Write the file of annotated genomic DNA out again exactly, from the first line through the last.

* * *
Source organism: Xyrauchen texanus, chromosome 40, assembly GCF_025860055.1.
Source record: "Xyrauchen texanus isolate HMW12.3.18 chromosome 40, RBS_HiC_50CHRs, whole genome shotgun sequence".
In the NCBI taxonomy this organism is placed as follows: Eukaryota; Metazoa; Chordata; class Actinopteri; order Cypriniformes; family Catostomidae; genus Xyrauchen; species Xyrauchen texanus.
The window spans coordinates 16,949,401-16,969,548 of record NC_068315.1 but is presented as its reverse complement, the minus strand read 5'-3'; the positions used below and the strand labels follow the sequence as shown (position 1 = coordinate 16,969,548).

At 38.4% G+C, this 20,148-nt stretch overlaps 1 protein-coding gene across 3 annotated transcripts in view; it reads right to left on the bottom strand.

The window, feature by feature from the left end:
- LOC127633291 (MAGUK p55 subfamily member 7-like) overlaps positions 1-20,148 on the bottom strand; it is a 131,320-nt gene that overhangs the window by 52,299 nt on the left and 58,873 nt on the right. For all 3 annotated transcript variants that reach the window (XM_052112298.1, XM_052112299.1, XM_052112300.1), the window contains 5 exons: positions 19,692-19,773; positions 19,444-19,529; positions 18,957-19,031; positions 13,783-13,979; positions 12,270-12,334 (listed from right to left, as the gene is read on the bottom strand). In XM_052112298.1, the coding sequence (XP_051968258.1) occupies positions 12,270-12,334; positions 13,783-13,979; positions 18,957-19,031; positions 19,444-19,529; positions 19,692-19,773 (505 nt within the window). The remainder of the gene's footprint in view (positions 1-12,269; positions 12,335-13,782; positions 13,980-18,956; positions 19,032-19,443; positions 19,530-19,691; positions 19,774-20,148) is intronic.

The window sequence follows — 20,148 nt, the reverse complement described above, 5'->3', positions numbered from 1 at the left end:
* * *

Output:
Source organism: Xyrauchen texanus, chromosome 40, assembly GCF_025860055.1.
Source record: "Xyrauchen texanus isolate HMW12.3.18 chromosome 40, RBS_HiC_50CHRs, whole genome shotgun sequence".
In the NCBI taxonomy this organism is placed as follows: Eukaryota; Metazoa; Chordata; class Actinopteri; order Cypriniformes; family Catostomidae; genus Xyrauchen; species Xyrauchen texanus.
The window spans coordinates 16,949,401-16,969,548 of record NC_068315.1 but is presented as its reverse complement, the minus strand read 5'-3'; the positions used below and the strand labels follow the sequence as shown (position 1 = coordinate 16,969,548).

At 38.4% G+C, this 20,148-nt stretch overlaps 1 protein-coding gene across 3 annotated transcripts in view; it reads right to left on the bottom strand.

The window, feature by feature from the left end:
- LOC127633291 (MAGUK p55 subfamily member 7-like) overlaps positions 1-20,148 on the bottom strand; it is a 131,320-nt gene that overhangs the window by 52,299 nt on the left and 58,873 nt on the right. For all 3 annotated transcript variants that reach the window (XM_052112298.1, XM_052112299.1, XM_052112300.1), the window contains 5 exons: positions 19,692-19,773; positions 19,444-19,529; positions 18,957-19,031; positions 13,783-13,979; positions 12,270-12,334 (listed from right to left, as the gene is read on the bottom strand). In XM_052112298.1, the coding sequence (XP_051968258.1) occupies positions 12,270-12,334; positions 13,783-13,979; positions 18,957-19,031; positions 19,444-19,529; positions 19,692-19,773 (505 nt within the window). The remainder of the gene's footprint in view (positions 1-12,269; positions 12,335-13,782; positions 13,980-18,956; positions 19,032-19,443; positions 19,530-19,691; positions 19,774-20,148) is intronic.

The window sequence follows — 20,148 nt, the reverse complement described above, 5'->3', positions numbered from 1 at the left end: